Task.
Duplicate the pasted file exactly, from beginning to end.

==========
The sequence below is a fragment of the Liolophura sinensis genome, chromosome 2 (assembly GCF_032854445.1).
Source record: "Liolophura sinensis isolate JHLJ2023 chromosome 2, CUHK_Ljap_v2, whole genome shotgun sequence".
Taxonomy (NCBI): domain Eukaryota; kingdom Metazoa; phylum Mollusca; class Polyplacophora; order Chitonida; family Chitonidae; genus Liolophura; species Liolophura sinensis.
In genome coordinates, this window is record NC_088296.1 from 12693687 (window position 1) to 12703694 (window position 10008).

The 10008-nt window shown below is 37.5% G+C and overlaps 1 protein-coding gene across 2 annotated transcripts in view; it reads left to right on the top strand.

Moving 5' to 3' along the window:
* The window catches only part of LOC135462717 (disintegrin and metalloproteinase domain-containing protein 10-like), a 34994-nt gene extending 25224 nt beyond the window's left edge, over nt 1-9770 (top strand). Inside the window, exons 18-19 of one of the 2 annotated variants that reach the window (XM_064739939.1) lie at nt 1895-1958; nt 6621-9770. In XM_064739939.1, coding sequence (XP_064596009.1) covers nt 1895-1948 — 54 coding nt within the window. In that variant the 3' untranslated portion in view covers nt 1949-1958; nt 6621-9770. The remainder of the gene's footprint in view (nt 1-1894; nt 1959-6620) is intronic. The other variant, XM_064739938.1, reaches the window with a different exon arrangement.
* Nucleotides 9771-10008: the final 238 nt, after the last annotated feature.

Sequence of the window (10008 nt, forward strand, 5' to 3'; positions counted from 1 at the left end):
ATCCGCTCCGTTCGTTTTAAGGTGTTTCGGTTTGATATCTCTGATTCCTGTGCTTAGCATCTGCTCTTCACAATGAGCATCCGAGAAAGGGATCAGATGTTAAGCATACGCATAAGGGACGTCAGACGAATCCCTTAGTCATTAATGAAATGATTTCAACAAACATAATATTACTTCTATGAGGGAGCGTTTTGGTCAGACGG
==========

The sequence below is a fragment of the Liolophura sinensis genome, chromosome 2 (assembly GCF_032854445.1).
Source record: "Liolophura sinensis isolate JHLJ2023 chromosome 2, CUHK_Ljap_v2, whole genome shotgun sequence".
Taxonomy (NCBI): domain Eukaryota; kingdom Metazoa; phylum Mollusca; class Polyplacophora; order Chitonida; family Chitonidae; genus Liolophura; species Liolophura sinensis.
In genome coordinates, this window is record NC_088296.1 from 12693687 (window position 1) to 12703694 (window position 10008).

The 10008-nt window shown below is 37.5% G+C and overlaps 1 protein-coding gene across 2 annotated transcripts in view; it reads left to right on the top strand.

Moving 5' to 3' along the window:
* The window catches only part of LOC135462717 (disintegrin and metalloproteinase domain-containing protein 10-like), a 34994-nt gene extending 25224 nt beyond the window's left edge, over nt 1-9770 (top strand). Inside the window, exons 18-19 of one of the 2 annotated variants that reach the window (XM_064739939.1) lie at nt 1895-1958; nt 6621-9770. In XM_064739939.1, coding sequence (XP_064596009.1) covers nt 1895-1948 — 54 coding nt within the window. In that variant the 3' untranslated portion in view covers nt 1949-1958; nt 6621-9770. The remainder of the gene's footprint in view (nt 1-1894; nt 1959-6620) is intronic. The other variant, XM_064739938.1, reaches the window with a different exon arrangement.
* Nucleotides 9771-10008: the final 238 nt, after the last annotated feature.

Sequence of the window (10008 nt, forward strand, 5' to 3'; positions counted from 1 at the left end):
ATCCGCTCCGTTCGTTTTAAGGTGTTTCGGTTTGATATCTCTGATTCCTGTGCTTAGCATCTGCTCTTCACAATGAGCATCCGAGAAAGGGATCAGATGTTAAGCATACGCATAAGGGACGTCAGACGAATCCCTTAGTCATTAATGAAATGATTTCAACAAACATAATATTACTTCTATGAGGGAGCGTTTTGGTCAGACGG